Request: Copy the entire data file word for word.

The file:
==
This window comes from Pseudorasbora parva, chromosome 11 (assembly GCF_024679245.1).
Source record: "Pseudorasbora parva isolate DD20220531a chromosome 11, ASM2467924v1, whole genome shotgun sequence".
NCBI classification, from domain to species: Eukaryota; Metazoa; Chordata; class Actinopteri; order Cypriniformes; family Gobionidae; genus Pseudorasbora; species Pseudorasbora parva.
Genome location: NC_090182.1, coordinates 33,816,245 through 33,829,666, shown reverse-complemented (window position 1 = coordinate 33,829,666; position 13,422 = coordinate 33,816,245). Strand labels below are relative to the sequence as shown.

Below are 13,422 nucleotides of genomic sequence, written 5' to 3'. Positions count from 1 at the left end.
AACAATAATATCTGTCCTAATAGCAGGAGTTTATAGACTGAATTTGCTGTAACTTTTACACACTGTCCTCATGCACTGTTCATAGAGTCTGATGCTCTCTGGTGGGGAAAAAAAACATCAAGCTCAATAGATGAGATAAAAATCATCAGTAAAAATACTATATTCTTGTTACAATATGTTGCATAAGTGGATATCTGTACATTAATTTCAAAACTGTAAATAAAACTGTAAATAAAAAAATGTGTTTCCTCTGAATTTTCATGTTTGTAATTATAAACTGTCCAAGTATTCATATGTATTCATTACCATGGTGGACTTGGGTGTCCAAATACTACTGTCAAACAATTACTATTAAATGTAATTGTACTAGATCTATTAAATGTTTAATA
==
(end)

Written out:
This window comes from Pseudorasbora parva, chromosome 11 (assembly GCF_024679245.1).
Source record: "Pseudorasbora parva isolate DD20220531a chromosome 11, ASM2467924v1, whole genome shotgun sequence".
NCBI classification, from domain to species: Eukaryota; Metazoa; Chordata; class Actinopteri; order Cypriniformes; family Gobionidae; genus Pseudorasbora; species Pseudorasbora parva.
Genome location: NC_090182.1, coordinates 33,816,245 through 33,829,666, shown reverse-complemented (window position 1 = coordinate 33,829,666; position 13,422 = coordinate 33,816,245). Strand labels below are relative to the sequence as shown.

Below are 13,422 nucleotides of genomic sequence, written 5' to 3'. Positions count from 1 at the left end.
AACAATAATATCTGTCCTAATAGCAGGAGTTTATAGACTGAATTTGCTGTAACTTTTACACACTGTCCTCATGCACTGTTCATAGAGTCTGATGCTCTCTGGTGGGGAAAAAAAACATCAAGCTCAATAGATGAGATAAAAATCATCAGTAAAAATACTATATTCTTGTTACAATATGTTGCATAAGTGGATATCTGTACATTAATTTCAAAACTGTAAATAAAACTGTAAATAAAAAAATGTGTTTCCTCTGAATTTTCATGTTTGTAATTATAAACTGTCCAAGTATTCATATGTATTCATTACCATGGTGGACTTGGGTGTCCAAATACTACTGTCAAACAATTACTATTAAATGTAATTGTACTAGATCTATTAAATGTTTAATA